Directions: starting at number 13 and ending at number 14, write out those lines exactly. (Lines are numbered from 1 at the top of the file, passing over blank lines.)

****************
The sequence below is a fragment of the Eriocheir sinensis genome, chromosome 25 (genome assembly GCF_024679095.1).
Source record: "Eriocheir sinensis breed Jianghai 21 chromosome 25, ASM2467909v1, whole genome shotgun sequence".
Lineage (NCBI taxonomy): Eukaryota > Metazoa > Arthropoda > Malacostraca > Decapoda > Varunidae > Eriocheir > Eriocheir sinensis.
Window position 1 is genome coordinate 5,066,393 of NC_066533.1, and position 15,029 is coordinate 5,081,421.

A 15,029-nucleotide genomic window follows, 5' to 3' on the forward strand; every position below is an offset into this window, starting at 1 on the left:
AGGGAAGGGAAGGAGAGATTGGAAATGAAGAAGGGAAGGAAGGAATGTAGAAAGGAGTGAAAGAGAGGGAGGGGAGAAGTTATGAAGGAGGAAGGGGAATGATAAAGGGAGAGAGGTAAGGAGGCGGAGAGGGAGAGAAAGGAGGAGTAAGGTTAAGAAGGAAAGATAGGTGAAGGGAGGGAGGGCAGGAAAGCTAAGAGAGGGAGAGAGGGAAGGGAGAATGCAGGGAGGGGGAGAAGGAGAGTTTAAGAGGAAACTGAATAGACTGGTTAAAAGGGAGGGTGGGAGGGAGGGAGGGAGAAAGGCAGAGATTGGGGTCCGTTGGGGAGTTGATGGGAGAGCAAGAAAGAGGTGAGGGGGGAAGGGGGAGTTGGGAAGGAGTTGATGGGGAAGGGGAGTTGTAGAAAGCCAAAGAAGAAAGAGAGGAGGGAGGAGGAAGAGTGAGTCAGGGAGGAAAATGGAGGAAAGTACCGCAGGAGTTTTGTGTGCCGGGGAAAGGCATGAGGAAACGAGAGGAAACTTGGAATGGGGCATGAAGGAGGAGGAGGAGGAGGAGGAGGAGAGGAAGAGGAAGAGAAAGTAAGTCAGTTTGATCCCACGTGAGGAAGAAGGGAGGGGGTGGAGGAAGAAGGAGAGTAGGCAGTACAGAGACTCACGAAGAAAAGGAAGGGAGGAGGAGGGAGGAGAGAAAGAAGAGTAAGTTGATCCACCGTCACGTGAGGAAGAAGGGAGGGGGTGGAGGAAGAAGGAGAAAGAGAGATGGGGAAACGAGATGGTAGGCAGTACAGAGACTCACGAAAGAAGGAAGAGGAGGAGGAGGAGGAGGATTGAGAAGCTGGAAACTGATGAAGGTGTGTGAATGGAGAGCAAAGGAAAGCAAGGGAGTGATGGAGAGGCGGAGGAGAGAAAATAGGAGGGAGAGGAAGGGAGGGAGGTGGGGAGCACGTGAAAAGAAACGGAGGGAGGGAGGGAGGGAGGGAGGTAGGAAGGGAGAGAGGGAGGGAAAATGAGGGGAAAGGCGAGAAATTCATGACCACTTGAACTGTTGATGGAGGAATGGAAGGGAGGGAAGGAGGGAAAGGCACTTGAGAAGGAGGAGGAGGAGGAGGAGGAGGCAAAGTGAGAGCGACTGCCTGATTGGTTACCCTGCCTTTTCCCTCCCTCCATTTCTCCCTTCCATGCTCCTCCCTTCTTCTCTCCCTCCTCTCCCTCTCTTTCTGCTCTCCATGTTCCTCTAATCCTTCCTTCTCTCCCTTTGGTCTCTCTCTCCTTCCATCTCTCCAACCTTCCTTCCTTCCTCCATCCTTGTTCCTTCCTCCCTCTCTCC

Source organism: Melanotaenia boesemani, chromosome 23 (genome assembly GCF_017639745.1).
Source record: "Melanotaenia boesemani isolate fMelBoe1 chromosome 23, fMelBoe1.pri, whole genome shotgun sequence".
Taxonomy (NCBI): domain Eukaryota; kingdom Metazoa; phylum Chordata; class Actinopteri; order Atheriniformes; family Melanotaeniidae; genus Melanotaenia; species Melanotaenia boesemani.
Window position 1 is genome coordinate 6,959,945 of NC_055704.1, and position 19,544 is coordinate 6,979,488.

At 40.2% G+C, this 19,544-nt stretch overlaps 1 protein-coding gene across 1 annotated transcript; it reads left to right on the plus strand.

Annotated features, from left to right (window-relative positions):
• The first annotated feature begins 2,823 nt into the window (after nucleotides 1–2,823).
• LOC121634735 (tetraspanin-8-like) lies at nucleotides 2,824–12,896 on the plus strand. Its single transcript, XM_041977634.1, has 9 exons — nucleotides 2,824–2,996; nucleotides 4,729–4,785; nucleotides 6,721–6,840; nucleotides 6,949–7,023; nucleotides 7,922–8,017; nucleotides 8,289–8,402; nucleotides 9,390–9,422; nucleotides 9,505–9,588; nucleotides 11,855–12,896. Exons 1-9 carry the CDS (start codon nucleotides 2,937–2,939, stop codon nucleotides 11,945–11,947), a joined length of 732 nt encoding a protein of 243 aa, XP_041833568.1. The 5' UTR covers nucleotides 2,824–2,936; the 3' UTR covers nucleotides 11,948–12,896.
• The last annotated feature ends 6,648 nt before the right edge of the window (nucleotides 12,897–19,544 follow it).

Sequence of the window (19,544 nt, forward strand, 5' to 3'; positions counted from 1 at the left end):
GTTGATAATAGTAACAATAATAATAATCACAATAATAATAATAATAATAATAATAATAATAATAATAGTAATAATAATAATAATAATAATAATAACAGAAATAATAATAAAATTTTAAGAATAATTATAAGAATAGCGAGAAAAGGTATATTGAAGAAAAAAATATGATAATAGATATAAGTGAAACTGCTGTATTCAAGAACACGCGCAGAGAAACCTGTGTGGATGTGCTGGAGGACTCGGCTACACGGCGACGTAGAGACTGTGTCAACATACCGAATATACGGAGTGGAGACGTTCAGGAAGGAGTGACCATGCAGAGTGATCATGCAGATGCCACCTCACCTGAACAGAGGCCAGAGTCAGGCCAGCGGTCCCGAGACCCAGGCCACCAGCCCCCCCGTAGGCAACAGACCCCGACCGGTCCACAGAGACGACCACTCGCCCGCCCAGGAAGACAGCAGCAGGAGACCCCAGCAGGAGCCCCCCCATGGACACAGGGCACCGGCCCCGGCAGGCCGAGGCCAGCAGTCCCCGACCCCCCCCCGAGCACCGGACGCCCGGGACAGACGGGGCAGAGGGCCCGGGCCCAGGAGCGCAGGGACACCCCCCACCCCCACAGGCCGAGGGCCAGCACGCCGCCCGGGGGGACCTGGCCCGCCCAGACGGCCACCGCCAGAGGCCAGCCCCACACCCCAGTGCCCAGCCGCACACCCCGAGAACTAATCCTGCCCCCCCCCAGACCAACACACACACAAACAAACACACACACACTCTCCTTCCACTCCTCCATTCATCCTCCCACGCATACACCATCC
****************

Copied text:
• The first annotated feature begins 2,823 nt into the window (after nucleotides 1–2,823).
• LOC121634735 (tetraspanin-8-like) lies at nucleotides 2,824–12,896 on the plus strand. Its single transcript, XM_041977634.1, has 9 exons — nucleotides 2,824–2,996; nucleotides 4,729–4,785; nucleotides 6,721–6,840; nucleotides 6,949–7,023; nucleotides 7,922–8,017; nucleotides 8,289–8,402; nucleotides 9,390–9,422; nucleotides 9,505–9,588; nucleotides 11,855–12,896. Exons 1-9 carry the CDS (start codon nucleotides 2,937–2,939, stop codon nucleotides 11,945–11,947), a joined length of 732 nt encoding a protein of 243 aa, XP_041833568.1. The 5' UTR covers nucleotides 2,824–2,936; the 3' UTR covers nucleotides 11,948–12,896.